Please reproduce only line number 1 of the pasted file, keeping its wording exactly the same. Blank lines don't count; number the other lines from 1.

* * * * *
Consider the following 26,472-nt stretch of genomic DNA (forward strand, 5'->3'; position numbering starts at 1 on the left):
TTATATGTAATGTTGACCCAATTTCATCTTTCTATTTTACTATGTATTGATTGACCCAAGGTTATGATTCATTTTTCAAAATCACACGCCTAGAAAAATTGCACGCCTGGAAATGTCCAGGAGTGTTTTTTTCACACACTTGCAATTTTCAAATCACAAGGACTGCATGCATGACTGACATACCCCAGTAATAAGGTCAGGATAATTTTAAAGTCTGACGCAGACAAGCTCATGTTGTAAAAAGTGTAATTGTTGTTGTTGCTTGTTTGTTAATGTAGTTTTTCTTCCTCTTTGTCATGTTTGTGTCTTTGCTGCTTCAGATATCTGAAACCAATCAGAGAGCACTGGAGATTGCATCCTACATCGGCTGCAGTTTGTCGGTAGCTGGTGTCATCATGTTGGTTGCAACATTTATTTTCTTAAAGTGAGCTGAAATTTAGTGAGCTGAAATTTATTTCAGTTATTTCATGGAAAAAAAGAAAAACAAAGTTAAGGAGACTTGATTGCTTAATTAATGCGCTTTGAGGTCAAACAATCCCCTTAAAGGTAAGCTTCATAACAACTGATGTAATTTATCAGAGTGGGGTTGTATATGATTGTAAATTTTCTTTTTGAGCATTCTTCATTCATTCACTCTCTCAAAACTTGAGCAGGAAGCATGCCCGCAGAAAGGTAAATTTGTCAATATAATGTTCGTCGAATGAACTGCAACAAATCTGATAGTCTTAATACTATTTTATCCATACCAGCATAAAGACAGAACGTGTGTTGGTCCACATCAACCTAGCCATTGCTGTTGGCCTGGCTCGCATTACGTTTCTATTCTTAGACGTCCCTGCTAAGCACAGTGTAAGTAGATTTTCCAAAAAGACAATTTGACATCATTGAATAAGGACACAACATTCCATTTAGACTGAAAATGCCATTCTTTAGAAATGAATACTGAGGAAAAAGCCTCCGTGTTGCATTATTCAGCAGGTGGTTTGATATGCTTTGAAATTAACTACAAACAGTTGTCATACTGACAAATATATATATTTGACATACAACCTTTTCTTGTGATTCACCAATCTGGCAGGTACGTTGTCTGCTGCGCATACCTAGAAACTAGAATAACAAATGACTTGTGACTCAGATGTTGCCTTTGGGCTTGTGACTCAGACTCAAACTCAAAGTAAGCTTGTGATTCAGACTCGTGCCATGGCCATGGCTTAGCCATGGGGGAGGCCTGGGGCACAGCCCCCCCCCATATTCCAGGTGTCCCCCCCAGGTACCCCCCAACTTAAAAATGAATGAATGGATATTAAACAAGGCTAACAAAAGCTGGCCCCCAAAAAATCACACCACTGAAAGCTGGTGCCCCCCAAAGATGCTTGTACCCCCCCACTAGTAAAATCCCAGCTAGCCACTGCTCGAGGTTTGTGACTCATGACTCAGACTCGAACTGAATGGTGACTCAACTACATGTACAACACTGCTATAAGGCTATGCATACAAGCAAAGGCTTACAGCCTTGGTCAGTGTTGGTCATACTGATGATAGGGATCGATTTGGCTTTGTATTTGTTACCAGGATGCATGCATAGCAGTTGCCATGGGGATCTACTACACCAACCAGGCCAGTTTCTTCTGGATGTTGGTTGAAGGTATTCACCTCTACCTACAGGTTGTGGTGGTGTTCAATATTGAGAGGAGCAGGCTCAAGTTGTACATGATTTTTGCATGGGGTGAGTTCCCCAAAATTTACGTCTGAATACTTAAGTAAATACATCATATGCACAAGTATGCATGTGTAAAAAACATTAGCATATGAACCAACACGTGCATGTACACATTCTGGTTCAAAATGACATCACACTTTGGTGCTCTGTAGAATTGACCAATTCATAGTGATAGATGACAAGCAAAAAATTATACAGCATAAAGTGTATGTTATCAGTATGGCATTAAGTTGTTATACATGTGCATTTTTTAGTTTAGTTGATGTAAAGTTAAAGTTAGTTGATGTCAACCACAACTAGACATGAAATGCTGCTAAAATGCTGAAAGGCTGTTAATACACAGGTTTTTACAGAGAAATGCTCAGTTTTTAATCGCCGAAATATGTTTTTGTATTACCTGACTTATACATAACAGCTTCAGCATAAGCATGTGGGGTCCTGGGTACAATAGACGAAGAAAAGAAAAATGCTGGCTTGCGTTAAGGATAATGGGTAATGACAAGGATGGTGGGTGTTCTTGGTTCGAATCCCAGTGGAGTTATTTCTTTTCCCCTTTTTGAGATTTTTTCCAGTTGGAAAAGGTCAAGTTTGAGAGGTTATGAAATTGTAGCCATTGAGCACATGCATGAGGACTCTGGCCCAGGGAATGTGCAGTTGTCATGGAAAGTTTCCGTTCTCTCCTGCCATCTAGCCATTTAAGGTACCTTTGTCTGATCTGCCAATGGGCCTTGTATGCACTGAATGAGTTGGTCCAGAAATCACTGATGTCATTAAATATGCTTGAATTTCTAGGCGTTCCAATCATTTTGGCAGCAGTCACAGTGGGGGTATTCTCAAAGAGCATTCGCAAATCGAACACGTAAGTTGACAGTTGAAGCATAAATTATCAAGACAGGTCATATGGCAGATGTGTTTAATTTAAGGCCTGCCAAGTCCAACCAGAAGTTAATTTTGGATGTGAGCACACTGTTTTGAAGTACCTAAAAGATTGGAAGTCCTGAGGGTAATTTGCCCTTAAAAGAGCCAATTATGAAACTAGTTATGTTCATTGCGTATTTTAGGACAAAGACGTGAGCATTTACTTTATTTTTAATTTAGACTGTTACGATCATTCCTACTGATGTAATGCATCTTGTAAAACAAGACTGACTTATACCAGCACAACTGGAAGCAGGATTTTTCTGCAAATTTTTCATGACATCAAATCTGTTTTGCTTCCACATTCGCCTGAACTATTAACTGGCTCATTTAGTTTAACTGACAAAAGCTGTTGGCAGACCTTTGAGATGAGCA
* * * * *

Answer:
Consider the following 26,472-nt stretch of genomic DNA (forward strand, 5'->3'; position numbering starts at 1 on the left):